A personally dictated memorandum from President Nixon to Henry Kissinger illustrates the complexities of negotiating with the Soviet Union

As President Nixon’s National Security Advisor, Henry Kissinger laid much of the groundwork for the policy of détente towards the Soviet Union. At the end of April 1972, Kissinger secretly visited Moscow in order to discuss the war in Vietnam and prepare for the much anticipated summit between the United States and the Soviet Union. His covert trip occurred mere weeks before President Nixon historically traveled to the Soviet Union, and influenced the tone of future negotiations as well as public perception of the Soviet-American relationship

In a personally dictated 8-page memoranda sent to Kissinger, President Nixon illustrated the complexities of waging a war in Vietnam, negotiating with the Soviet Union, and justifying it all to a deeply divided and highly opinionated American public.

“What I am trying to emphasize is that we must face the hard fact that we have now convinced the country that Soviet arms and Soviet tanks have fueled this massive invasion of South Vietnam by the North. Having done so, it is only logical that our critics on both right and left will hammer us hard if we sit down and meet with the Soviets, drink toasts, sign communiques, etc., without getting progress on Vietnam.”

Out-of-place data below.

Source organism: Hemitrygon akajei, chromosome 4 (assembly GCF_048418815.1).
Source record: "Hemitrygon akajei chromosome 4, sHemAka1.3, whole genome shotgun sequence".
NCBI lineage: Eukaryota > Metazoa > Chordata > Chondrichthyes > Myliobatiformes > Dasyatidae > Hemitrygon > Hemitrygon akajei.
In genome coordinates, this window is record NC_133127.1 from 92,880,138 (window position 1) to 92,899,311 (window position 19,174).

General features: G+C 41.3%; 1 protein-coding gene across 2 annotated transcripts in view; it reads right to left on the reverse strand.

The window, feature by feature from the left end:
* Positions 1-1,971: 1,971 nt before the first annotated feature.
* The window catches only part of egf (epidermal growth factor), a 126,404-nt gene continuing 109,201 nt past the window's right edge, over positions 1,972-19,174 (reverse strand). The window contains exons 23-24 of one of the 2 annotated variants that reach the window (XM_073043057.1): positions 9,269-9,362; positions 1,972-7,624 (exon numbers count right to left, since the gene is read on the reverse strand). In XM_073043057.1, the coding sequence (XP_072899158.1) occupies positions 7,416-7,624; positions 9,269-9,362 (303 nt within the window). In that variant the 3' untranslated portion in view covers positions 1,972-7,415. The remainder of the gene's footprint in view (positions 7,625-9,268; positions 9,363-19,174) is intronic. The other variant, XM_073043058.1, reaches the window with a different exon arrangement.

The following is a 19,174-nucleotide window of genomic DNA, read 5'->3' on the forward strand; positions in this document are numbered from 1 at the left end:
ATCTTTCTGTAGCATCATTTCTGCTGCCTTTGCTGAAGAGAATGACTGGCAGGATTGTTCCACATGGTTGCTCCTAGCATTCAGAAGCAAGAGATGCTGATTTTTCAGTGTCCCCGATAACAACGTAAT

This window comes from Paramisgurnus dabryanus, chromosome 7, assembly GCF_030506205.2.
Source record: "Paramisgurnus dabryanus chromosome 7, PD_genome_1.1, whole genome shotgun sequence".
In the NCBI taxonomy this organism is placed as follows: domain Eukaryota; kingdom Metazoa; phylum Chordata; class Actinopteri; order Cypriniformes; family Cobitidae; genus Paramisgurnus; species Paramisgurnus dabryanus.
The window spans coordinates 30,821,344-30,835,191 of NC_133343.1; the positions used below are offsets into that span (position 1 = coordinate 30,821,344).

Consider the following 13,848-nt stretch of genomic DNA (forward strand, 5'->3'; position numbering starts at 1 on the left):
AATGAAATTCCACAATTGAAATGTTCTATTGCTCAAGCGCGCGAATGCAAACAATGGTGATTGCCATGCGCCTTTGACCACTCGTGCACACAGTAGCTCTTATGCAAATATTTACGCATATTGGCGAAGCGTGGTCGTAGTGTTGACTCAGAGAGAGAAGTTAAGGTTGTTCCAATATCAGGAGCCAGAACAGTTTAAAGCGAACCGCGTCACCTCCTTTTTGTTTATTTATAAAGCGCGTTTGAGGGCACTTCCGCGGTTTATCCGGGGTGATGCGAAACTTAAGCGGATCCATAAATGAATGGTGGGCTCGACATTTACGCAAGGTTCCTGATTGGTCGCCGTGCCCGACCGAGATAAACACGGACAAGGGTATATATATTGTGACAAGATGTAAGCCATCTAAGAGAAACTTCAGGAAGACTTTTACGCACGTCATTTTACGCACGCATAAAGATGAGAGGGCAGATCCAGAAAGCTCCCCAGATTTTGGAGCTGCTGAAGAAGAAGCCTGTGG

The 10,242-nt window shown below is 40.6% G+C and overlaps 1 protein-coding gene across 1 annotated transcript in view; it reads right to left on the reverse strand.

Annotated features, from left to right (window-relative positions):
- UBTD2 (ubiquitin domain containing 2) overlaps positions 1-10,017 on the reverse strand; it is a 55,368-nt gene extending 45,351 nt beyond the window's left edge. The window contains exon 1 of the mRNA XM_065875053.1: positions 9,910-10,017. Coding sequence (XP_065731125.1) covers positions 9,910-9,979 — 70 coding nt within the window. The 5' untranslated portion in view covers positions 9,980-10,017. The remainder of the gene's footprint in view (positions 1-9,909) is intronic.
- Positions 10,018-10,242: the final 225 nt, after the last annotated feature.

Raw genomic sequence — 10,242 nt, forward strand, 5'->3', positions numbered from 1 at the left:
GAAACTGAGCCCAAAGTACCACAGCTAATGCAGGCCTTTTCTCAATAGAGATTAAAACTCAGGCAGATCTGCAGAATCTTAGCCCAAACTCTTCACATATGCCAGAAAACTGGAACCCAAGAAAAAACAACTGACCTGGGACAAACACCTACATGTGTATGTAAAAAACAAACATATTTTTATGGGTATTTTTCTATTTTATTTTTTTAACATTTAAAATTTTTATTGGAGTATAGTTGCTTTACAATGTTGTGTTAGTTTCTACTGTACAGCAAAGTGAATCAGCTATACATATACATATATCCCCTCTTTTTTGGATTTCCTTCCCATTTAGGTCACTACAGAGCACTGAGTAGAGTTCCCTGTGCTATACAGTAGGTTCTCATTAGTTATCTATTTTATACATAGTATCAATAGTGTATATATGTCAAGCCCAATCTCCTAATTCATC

President Nixon demonstrated his acute awareness of the American people’s diverse feelings towards the Vietnam War. The eight-page memo testifies to the significance of American public opinion of Vietnam and the Soviet Union in regards to President Nixon’s ability to achieve his foreign policy agenda. A fact the President clearly took note of when strategizing for war in the jungles of Vietnam and a summit in the heart of the Soviet Union.

President Nixon instructed Kissinger to stay longer, but only if Kissinger believed he could make progress regarding Vietnam. Otherwise, President Nixon writes, “we must batten down the hatches for what will be a rising chorus of criticism from our political opponents on the left and from our hawk friends on the right for going to Moscow and failing to get progress on the major issue.”

Undoubtedly, progress in Hanoi, Moscow, and the United States were entirely dependent on each other. Everything from limiting the nuclear arms race and conducting a successful Soviet-American summit to ending the bloodshed in Southeast Asia and settling domestic unrest depended on productive diplomacy between Moscow and Washington. Of course, that was the nature of American foreign policy during the Cold War: as Jussi M. Hanhimäki explains, the Soviet Union was always “Subject A.”

For President Nixon, in 1972, all roads seemed to lead back to Moscow.